Oct 13, 2008
Colares DOC – An Ungrafted Sandy Oasis
I had the opportunity to taste a very unusual and interesting wine recently, a wine made from ungrafted, pre-phylloxera vines. Something that I have had the opportunity to taste only a handful of times in my life.
My colleague, on a recent trip to Portugal, brought back a 50cl bottle of wine from the Colares DOC. The Colares DOC sits along the Southwestern Atlantic Coast, Northwest of Lisbon. The vineyards are situated on a sandy plateau where the vines must be planted deep into the clay subsoil below. Because of the sandy soil, the vines are free of Phylloxera and, therefore, have never been grafted to a different (American) rootstock. Colares is best known for its red wines, which are made primarily from the Ramisco grape (who’s vineyards are reduced to a measly 10 ha, or 100,000 square meters). The wines are generally tannic and full-bodied with spice like aromas that require considerable aging. (Information on the Colares DOC borrowed from epicurious.com’s Wine Dictionary)
The wine I had the opportunity to taste was produced by the Adega Regional De Colares, and was 100% Ramisco. At first glance, the wine showed its almost 10 year old age, light in color with slight browning on the edges, reminding me somewhat of an aged Nebbiolo. On the nose, it reminded me of the wines I have tasted from the Bairrada region made with the Baga grape. Scents of roses, (sour) cherries and some tar. The nose promised something special was awaiting my lips. On the palate, the wine’s fruit was “showing” significant age (or was it?) and was overpowered by its earthy tones and aggressive tannins (something I love by the way). Some oxidative notes were also there. The finish was around 20-30 seconds. Interesting…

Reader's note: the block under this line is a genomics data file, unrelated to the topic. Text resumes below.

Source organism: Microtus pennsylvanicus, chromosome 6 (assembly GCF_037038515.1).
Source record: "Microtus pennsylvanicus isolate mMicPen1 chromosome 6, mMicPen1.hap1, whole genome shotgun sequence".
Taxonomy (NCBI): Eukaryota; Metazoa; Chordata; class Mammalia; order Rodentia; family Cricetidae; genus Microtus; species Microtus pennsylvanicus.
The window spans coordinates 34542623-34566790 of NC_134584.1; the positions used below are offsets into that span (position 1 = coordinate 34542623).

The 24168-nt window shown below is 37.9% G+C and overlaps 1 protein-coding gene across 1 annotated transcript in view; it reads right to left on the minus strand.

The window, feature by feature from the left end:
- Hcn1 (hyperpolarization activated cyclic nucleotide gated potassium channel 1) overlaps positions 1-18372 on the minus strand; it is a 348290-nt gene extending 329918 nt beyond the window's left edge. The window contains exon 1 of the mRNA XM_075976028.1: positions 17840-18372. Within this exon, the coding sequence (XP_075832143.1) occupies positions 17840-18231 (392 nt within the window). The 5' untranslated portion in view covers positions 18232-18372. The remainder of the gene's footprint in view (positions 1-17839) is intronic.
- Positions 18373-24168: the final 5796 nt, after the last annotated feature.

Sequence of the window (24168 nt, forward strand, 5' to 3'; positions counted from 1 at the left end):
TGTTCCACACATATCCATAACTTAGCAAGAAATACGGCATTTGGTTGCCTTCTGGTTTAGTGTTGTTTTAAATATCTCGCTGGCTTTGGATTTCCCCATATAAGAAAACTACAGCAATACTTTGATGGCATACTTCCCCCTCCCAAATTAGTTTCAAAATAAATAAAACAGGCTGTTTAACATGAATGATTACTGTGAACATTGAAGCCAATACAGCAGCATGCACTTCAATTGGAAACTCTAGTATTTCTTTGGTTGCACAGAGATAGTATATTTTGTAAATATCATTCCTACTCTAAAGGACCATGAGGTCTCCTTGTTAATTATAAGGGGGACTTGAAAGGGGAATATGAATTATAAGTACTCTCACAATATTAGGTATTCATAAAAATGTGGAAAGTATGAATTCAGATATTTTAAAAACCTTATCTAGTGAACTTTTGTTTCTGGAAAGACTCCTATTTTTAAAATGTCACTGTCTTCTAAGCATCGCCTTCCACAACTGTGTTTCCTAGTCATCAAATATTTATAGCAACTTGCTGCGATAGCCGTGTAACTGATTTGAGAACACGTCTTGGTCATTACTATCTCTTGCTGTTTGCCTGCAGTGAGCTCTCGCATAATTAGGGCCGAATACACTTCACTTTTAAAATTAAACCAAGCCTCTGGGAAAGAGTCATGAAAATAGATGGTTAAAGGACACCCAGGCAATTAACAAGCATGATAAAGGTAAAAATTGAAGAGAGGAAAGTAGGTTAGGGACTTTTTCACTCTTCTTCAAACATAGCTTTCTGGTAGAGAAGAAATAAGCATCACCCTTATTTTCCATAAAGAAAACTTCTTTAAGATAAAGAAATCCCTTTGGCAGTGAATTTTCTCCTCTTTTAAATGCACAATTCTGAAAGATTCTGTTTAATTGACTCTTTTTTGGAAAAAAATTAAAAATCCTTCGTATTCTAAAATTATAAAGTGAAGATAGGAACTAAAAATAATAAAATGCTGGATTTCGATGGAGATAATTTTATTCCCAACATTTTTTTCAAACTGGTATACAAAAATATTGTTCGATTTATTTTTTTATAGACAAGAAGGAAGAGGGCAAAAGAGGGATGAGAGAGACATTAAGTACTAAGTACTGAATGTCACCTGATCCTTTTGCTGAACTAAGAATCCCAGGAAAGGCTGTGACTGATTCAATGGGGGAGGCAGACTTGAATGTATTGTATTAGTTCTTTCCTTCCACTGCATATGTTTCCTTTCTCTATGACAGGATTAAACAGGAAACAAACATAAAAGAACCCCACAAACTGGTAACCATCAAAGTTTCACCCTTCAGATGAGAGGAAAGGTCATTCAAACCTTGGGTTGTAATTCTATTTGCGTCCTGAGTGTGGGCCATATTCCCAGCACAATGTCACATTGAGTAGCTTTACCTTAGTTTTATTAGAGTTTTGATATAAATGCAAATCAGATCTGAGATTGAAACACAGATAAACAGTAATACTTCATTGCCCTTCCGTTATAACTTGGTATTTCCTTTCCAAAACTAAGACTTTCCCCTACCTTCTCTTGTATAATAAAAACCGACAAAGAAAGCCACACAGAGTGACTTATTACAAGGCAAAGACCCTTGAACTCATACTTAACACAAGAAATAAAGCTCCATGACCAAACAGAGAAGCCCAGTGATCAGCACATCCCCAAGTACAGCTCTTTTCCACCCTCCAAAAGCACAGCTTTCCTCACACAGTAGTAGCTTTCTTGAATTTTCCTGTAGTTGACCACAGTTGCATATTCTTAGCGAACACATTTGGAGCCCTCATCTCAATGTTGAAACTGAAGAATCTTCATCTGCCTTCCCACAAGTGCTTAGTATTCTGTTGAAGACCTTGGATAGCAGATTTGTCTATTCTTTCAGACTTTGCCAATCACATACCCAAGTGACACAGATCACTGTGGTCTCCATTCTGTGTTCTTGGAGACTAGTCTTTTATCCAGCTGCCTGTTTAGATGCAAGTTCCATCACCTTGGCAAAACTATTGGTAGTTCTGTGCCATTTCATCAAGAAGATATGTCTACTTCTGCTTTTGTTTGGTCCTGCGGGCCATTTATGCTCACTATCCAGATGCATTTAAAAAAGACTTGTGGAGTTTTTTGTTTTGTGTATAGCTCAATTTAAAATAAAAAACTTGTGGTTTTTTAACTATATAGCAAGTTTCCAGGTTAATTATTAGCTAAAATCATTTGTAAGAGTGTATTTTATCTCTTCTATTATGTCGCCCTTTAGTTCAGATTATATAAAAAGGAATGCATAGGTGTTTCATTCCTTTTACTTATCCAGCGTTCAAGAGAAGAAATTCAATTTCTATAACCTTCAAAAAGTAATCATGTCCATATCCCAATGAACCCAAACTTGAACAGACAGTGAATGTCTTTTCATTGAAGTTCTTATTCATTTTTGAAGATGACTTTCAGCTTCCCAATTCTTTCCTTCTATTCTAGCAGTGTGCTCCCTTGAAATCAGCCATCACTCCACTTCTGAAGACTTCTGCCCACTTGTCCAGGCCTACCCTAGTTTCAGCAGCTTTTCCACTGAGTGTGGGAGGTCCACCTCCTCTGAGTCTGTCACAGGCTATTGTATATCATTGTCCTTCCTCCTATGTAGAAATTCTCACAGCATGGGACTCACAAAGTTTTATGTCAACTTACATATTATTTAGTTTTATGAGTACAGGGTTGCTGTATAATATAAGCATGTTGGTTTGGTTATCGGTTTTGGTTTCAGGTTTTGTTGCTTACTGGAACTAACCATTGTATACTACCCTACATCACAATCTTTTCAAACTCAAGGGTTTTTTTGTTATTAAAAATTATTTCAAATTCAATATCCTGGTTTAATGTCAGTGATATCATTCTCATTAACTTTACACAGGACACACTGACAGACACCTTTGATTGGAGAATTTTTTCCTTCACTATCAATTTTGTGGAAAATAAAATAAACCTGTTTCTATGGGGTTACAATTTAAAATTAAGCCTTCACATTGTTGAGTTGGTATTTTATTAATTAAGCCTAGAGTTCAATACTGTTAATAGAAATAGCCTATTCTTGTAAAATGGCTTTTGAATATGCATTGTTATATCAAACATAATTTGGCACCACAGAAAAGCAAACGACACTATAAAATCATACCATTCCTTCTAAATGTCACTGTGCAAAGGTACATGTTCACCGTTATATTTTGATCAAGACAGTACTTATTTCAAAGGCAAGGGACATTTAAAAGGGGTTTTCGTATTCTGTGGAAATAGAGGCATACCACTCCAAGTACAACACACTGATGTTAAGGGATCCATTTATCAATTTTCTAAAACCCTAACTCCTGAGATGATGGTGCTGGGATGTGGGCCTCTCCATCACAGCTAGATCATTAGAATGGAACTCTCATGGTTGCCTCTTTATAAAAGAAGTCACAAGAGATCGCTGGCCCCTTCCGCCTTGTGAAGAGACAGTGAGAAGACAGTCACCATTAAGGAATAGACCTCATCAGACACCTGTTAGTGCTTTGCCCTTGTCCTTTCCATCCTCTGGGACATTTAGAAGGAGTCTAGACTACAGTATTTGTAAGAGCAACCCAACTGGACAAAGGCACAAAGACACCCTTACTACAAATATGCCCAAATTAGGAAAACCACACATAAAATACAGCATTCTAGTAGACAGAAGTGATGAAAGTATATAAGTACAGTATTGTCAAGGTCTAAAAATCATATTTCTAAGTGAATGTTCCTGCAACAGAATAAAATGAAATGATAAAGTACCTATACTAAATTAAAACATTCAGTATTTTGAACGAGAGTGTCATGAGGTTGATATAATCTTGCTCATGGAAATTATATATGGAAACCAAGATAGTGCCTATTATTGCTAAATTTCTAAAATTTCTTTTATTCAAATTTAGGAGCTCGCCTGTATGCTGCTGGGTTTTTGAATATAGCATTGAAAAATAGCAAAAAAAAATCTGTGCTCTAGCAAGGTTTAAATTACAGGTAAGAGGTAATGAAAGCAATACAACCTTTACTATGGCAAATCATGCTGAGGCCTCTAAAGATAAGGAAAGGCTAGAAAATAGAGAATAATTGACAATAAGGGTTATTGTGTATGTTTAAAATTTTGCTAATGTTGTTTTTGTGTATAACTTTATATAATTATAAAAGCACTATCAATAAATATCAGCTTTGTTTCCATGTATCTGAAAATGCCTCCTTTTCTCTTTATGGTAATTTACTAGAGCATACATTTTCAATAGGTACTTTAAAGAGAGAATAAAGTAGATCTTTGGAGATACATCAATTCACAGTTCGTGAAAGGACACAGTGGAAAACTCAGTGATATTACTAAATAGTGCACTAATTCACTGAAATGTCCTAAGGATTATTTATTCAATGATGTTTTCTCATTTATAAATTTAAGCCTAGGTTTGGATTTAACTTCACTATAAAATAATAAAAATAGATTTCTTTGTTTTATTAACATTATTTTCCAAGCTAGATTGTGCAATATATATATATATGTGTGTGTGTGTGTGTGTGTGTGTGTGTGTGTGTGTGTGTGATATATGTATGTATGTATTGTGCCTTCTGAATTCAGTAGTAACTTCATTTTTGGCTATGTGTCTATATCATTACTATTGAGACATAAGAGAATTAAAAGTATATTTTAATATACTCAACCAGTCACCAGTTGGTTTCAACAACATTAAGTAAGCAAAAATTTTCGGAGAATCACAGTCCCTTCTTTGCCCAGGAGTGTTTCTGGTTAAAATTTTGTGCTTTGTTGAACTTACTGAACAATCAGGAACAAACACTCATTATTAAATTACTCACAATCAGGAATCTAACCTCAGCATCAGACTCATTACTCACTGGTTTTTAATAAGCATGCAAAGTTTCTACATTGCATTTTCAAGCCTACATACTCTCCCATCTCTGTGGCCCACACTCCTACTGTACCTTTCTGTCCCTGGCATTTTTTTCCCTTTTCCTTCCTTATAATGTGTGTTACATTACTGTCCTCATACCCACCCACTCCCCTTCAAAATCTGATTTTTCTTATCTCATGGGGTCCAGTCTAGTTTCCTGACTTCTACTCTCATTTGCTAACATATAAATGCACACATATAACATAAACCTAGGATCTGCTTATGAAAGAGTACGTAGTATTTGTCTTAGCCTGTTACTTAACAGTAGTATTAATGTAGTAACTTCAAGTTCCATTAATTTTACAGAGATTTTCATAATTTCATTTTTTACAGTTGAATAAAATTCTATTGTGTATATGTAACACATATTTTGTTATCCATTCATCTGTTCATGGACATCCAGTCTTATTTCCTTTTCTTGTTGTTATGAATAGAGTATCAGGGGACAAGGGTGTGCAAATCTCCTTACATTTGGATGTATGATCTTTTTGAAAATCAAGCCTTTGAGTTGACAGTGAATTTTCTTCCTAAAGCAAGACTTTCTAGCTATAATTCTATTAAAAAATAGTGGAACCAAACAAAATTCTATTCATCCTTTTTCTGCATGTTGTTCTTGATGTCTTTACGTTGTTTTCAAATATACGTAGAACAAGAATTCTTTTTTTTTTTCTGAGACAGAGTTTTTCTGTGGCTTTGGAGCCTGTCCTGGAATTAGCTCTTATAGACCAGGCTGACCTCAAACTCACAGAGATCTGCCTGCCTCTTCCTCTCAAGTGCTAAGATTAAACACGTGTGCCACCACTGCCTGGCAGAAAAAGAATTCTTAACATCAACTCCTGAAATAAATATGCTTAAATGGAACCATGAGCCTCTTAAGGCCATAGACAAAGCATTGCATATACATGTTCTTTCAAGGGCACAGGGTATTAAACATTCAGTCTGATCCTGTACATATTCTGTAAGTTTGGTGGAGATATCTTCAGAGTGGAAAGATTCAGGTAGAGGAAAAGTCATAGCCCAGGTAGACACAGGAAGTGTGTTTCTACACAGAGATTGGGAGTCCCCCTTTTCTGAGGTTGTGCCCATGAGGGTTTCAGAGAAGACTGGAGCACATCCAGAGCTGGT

My initial thoughts were that this wine was on the decline and the fruit faded. However, I paused and began to think. Maybe this is exactly what the wine is supposed to be like. Is this the way wines tasted in Europe before the devastating effects of the Phylloxera louse more than a century ago? Very rustic, earthy and tannic? Where was the “fresh” fruit we look for in today’s wines that help create balance? Is this the way this wine should be? Or, had it seen better days? I am afraid I don’t know the answer to this. From my research these wines need extensive ageing, so assuming this bottle was stored correctly (should I assume this?), then maybe this is the way wines used to be. Maybe some of you out there have tasted a Colares DOC wine?
I suppose I should try and get my hands on a few more bottles to make my assessment, but since very few bottles make it out of Portugal’s Colares region, I may have to wait until I take a trip to Portugal!
(Check out TIME’s Rare Earth article from April of 2008 for more on Colares DOC)